Lonely? Avoid These 4 Myths About Friendship

Even before the COVID-19 pandemic, America was facing a crisis of friendship. Millennials were reported to be the loneliest generation; nearly a third said they were lonely most of the time or all the time. Older generations were no better. Since the 1990s, people had stopped reporting that a close, personal friend lived in their neighborhood, though that was common before.

After the COVID-19 pandemic, the crisis deepened. The CDC reported  that less than half of teens felt like they had a close friend, and among all teens more than 2 out of 5 felt “sad or hopeless” and 1 in 5 (19.9%) seriously considered suicide.

What can be done? For a start, we can sweep away some of the myths about friendship.

Myth One: You can have a lot of true friends.

“The Bible says to have one or two friends,” Pope Francis told a radio station in Argentina. He said that, since becoming Pope, everyone wants to be his friend.

“I have felt used by people who presented themselves as my friends and whom I hadn’t seen more than once or twice in my life,” Pope Francis said. “They have used that to their own benefit. It’s an experience we all go through.”

Alasdair MacIntyre in fact said that is what most friendships are today — we call it “networking.” That is fine as far as it goes, but we also need real friends.

Myth Two: Checking in with friends occasionally is enough.

In fact, for friends (and parents, too, by the way) love is spelled T.I.M.E. “Patience and time are needed to forge a good friendship between two people,” Pope Francis told young people.

Pope Benedict XVI was another apostle of friendship. He said, “True friendship has always been seen as one of the greatest goods any human person can experience. We should be careful, therefore, never to trivialize” it.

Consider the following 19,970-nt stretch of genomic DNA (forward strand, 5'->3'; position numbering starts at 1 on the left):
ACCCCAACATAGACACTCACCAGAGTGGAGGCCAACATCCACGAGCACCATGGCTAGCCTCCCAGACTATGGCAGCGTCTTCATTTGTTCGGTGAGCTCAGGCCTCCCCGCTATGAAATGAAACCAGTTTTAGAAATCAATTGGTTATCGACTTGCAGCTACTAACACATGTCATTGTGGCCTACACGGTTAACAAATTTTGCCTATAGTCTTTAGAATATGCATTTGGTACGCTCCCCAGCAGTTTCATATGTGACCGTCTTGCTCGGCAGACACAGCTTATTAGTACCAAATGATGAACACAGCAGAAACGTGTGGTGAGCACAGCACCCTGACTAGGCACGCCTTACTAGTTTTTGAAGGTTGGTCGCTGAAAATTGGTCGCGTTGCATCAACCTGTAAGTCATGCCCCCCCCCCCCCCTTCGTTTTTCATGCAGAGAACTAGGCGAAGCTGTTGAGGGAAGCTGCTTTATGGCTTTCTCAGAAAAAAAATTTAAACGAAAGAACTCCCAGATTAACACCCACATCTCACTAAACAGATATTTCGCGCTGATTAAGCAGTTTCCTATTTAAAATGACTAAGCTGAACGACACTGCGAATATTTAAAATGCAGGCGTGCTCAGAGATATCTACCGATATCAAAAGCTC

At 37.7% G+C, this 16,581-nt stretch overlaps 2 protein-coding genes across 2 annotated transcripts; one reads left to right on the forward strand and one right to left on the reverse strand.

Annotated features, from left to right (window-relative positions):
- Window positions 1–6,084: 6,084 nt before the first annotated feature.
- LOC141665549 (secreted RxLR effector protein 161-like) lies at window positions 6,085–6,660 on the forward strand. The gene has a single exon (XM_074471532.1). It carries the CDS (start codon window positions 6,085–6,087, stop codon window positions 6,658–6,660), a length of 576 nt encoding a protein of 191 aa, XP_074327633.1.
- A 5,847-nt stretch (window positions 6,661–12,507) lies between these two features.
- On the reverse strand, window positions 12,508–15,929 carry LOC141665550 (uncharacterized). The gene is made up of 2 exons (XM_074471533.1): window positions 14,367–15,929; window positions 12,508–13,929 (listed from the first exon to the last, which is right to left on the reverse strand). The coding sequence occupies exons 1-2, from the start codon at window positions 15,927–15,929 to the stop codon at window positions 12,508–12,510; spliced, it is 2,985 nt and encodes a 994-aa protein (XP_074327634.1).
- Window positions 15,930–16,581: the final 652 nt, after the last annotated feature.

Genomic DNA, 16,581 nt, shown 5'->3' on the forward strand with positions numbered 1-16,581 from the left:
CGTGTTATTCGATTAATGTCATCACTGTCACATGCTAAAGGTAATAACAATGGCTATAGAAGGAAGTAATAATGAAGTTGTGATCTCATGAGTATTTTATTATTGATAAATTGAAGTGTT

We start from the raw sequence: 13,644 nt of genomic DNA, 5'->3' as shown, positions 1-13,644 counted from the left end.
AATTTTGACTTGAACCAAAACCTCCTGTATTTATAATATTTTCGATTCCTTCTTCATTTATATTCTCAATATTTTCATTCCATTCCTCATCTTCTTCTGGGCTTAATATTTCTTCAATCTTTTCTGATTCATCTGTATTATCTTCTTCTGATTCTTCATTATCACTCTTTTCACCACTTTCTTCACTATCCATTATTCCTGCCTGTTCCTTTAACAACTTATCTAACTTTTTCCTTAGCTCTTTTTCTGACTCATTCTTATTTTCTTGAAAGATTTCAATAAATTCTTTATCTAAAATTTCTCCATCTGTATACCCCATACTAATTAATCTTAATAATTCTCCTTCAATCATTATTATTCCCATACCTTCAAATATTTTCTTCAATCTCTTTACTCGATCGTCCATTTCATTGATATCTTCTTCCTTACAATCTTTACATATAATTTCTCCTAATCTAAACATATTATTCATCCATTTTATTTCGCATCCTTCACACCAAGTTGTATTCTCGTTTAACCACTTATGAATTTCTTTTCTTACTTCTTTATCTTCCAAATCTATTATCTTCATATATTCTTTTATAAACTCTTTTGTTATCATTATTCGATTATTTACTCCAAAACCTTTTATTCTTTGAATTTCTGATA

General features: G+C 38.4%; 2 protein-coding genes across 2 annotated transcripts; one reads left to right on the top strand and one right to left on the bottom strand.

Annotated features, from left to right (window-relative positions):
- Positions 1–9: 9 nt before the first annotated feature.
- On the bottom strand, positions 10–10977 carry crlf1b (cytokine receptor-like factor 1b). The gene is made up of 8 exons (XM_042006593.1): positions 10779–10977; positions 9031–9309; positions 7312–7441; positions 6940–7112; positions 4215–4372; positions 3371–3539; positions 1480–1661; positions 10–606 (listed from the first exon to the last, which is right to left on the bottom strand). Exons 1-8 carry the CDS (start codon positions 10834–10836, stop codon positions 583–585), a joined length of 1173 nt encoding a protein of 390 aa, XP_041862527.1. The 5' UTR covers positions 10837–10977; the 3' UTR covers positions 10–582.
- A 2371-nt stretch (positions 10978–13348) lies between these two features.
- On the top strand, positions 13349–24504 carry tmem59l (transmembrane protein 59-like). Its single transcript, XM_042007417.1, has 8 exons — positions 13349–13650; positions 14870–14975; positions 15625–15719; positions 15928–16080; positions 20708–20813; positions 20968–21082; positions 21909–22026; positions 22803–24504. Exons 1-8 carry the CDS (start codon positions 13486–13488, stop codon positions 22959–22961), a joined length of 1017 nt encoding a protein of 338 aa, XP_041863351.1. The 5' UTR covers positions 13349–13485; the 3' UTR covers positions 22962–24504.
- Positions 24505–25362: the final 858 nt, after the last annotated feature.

Think of friendship as a journey, rather than a destination. Or better yet, a search. “Life is not just a succession of events or experiences: it is a search for the true, the good and the beautiful,” Benedict said.

Myth Three: Online friendships can never be real friendships.

There is nothing wrong with finding friends online.

“Social media can edify us, lead us to virtuous people and virtuous friendships, which ultimately lead us to God,” said Daughter of St. Paul Sister Theresa Aletheia Noble. She even said, “Media friendship is not necessarily less ideal than real-life friendship,” citing friendships that existed through letter-writing.

In fact, this may be exactly what people are looking for when they “Friend” and “Follow” online. I once posted on Facebook, “Social Media can be a godsend, helping us connect and deepen friendships that have been fractured by technology in the first place,” I wrote. “Or it can be a tool of the devil turning us all into narcissistic self-promoters shouting out several times a day that we are the center of the universe.”

My friend Ellen Rossini answered: “Not narcissistic and ‘center of the universe’ so much as human and in need of others. It’s the cry of the lonely heart (and we’re all lonely): ‘I am here, I need to give and receive love, to touch others to be real.’”

She did point out the shortcoming of online friends, however. “The odd thing about technology is that it seems to deliver social connection exponentially. But people aren’t made that way. One conversation with another person, in their presence, is worth a thousand tweets or posts, or more.” (See Myth One, above).

Myth Four: Friendship with Jesus is sweet and all, but it’s not real friendship either.

In fact, friendship with Jesus is absolutely real.

First of all, says Pope Francis, Jesus is a model of friendship. “Jesus maintained friendship with his disciples, and even in moments of crisis he remained faithful to them,” he wrote.

But he is also a real friend. “His outstretched arms on the cross are the most telling sign that he is a friend who is willing to stop at nothing,” he said. “If you are willing to encounter the Lord, if you are willing to let him love you and save you, if you can make friends with him and start to talk to him, the living Christ, about the realities of your life, then you will have a profound experience capable of sustaining your entire Christian life.”

Tom Hoopes

Tom Hoopes

Tom Hoopes, author of The Rosary of Saint John Paul II and The Fatima Family Handbook, is writer in residence at Benedictine College in Kansas and hosts The Extraordinary Story podcast about the life of Christ. A former reporter in the Washington, D.C., area, he served as press secretary of the U.S. House Ways & Means Committee Chairman and spent 10 years as executive editor of the National Catholic Register newspaper and Faith & Family magazine. His work frequently appears in Catholic publications such as Aleteia.org and the Register. He and his wife, April, have nine children and live in Atchison, Kansas.